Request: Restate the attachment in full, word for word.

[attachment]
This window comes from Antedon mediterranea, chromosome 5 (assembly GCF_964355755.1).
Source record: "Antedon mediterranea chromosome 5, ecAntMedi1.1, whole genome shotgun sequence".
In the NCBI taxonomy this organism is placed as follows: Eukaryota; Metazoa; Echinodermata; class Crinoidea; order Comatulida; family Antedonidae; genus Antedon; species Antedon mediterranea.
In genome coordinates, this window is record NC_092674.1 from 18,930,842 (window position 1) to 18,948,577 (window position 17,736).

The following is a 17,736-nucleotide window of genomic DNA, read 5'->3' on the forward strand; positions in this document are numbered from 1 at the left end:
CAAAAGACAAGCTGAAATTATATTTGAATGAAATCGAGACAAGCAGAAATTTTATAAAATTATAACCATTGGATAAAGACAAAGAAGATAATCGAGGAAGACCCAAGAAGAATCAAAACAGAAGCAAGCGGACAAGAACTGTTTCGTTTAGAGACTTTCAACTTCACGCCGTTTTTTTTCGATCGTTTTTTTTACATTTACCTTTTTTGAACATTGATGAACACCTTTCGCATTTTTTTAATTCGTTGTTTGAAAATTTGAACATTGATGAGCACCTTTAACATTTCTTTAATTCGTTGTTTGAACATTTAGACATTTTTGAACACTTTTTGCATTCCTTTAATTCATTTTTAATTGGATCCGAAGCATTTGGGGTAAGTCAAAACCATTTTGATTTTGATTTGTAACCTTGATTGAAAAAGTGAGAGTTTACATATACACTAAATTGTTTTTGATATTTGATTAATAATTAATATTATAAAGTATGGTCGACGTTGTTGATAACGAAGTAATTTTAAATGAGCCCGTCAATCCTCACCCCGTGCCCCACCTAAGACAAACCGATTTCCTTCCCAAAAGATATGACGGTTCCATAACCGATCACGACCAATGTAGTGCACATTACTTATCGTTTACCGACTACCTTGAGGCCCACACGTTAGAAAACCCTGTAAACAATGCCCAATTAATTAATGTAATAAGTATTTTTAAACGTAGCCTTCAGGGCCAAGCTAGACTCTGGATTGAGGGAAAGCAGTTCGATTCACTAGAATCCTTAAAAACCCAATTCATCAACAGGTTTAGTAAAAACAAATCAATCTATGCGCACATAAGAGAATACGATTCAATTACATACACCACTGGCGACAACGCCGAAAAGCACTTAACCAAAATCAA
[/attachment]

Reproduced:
This window comes from Antedon mediterranea, chromosome 5 (assembly GCF_964355755.1).
Source record: "Antedon mediterranea chromosome 5, ecAntMedi1.1, whole genome shotgun sequence".
In the NCBI taxonomy this organism is placed as follows: Eukaryota; Metazoa; Echinodermata; class Crinoidea; order Comatulida; family Antedonidae; genus Antedon; species Antedon mediterranea.
In genome coordinates, this window is record NC_092674.1 from 18,930,842 (window position 1) to 18,948,577 (window position 17,736).

The following is a 17,736-nucleotide window of genomic DNA, read 5'->3' on the forward strand; positions in this document are numbered from 1 at the left end:
CAAAAGACAAGCTGAAATTATATTTGAATGAAATCGAGACAAGCAGAAATTTTATAAAATTATAACCATTGGATAAAGACAAAGAAGATAATCGAGGAAGACCCAAGAAGAATCAAAACAGAAGCAAGCGGACAAGAACTGTTTCGTTTAGAGACTTTCAACTTCACGCCGTTTTTTTTCGATCGTTTTTTTTACATTTACCTTTTTTGAACATTGATGAACACCTTTCGCATTTTTTTAATTCGTTGTTTGAAAATTTGAACATTGATGAGCACCTTTAACATTTCTTTAATTCGTTGTTTGAACATTTAGACATTTTTGAACACTTTTTGCATTCCTTTAATTCATTTTTAATTGGATCCGAAGCATTTGGGGTAAGTCAAAACCATTTTGATTTTGATTTGTAACCTTGATTGAAAAAGTGAGAGTTTACATATACACTAAATTGTTTTTGATATTTGATTAATAATTAATATTATAAAGTATGGTCGACGTTGTTGATAACGAAGTAATTTTAAATGAGCCCGTCAATCCTCACCCCGTGCCCCACCTAAGACAAACCGATTTCCTTCCCAAAAGATATGACGGTTCCATAACCGATCACGACCAATGTAGTGCACATTACTTATCGTTTACCGACTACCTTGAGGCCCACACGTTAGAAAACCCTGTAAACAATGCCCAATTAATTAATGTAATAAGTATTTTTAAACGTAGCCTTCAGGGCCAAGCTAGACTCTGGATTGAGGGAAAGCAGTTCGATTCACTAGAATCCTTAAAAACCCAATTCATCAACAGGTTTAGTAAAAACAAATCAATCTATGCGCACATAAGAGAATACGATTCAATTACATACACCACTGGCGACAACGCCGAAAAGCACTTAACCAAAATCAA